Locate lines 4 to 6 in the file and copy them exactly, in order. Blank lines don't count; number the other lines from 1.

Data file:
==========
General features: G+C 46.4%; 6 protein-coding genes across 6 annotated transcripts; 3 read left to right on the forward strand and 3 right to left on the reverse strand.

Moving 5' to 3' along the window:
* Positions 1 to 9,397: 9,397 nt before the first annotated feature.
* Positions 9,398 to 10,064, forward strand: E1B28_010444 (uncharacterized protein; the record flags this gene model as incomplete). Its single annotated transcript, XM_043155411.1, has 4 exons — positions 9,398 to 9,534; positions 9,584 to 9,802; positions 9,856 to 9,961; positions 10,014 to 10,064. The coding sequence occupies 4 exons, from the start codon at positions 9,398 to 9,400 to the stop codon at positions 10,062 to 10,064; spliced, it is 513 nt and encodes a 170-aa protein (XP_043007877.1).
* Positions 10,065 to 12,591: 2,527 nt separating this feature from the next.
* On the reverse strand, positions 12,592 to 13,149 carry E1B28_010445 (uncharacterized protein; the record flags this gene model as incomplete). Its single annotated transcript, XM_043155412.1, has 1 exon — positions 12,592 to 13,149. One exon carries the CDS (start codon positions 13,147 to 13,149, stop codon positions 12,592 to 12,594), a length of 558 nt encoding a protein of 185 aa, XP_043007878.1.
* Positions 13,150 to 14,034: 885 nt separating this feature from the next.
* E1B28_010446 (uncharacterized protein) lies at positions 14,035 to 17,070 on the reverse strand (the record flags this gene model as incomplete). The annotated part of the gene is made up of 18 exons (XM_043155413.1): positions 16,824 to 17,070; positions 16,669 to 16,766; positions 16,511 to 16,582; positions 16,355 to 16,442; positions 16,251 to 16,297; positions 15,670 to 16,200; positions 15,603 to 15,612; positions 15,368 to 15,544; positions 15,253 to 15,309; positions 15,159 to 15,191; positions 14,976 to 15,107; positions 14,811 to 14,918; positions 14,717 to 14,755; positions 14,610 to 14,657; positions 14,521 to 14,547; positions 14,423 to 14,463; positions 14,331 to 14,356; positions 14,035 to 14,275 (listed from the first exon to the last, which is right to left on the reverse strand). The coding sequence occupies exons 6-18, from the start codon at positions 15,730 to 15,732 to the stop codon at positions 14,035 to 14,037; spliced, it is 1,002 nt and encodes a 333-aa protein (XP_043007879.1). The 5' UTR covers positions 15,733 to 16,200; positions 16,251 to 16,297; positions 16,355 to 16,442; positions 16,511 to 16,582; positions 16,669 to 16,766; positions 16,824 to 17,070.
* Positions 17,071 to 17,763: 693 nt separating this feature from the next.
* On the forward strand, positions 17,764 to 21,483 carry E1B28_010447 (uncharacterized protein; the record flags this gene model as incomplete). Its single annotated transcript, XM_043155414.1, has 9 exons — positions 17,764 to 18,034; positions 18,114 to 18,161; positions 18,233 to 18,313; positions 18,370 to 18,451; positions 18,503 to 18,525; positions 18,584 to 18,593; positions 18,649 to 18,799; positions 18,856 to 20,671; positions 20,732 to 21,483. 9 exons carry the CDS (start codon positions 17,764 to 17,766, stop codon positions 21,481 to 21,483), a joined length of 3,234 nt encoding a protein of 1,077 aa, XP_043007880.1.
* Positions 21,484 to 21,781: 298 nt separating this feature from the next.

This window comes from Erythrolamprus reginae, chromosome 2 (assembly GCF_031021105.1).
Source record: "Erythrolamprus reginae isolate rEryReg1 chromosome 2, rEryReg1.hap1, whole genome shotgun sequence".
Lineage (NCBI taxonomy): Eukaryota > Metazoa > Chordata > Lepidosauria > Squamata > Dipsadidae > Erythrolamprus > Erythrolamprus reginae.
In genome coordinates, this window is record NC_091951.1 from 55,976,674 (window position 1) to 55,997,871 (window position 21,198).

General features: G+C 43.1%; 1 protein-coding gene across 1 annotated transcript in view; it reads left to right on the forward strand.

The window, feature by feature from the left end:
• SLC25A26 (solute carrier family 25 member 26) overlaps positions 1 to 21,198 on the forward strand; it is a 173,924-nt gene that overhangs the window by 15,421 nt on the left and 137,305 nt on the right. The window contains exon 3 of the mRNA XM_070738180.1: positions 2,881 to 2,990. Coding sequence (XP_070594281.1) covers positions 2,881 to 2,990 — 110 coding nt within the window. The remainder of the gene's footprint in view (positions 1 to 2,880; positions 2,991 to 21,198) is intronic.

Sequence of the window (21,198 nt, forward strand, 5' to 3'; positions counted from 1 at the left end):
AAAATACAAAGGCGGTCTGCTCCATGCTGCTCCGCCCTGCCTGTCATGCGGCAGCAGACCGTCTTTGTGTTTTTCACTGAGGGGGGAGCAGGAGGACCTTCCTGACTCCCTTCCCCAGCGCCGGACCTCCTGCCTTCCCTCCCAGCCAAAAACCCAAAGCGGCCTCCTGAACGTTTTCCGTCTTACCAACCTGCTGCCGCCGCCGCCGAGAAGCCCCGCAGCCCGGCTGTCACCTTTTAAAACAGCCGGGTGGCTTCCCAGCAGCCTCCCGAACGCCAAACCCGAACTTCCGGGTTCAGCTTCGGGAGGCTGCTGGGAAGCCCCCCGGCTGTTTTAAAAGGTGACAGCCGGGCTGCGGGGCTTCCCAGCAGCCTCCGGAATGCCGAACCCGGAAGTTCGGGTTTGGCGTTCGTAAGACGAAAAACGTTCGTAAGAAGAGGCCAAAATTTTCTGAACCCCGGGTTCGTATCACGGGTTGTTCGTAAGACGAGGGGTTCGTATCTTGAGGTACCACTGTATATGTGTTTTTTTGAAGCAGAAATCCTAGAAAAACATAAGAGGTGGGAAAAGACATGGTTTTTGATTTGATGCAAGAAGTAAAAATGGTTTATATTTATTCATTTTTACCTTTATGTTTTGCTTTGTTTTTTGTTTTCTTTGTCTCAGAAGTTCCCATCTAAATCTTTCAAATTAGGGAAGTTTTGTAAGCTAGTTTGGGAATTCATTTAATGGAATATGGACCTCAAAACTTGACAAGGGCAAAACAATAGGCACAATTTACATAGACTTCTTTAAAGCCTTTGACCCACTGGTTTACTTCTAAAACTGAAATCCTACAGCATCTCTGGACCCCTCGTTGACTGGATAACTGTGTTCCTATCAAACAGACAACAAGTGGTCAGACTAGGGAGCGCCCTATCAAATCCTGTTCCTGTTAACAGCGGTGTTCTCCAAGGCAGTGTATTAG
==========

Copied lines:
* Positions 9,398 to 10,064, forward strand: E1B28_010444 (uncharacterized protein; the record flags this gene model as incomplete). Its single annotated transcript, XM_043155411.1, has 4 exons — positions 9,398 to 9,534; positions 9,584 to 9,802; positions 9,856 to 9,961; positions 10,014 to 10,064. The coding sequence occupies 4 exons, from the start codon at positions 9,398 to 9,400 to the stop codon at positions 10,062 to 10,064; spliced, it is 513 nt and encodes a 170-aa protein (XP_043007877.1).
* Positions 10,065 to 12,591: 2,527 nt separating this feature from the next.
* On the reverse strand, positions 12,592 to 13,149 carry E1B28_010445 (uncharacterized protein; the record flags this gene model as incomplete). Its single annotated transcript, XM_043155412.1, has 1 exon — positions 12,592 to 13,149. One exon carries the CDS (start codon positions 13,147 to 13,149, stop codon positions 12,592 to 12,594), a length of 558 nt encoding a protein of 185 aa, XP_043007878.1.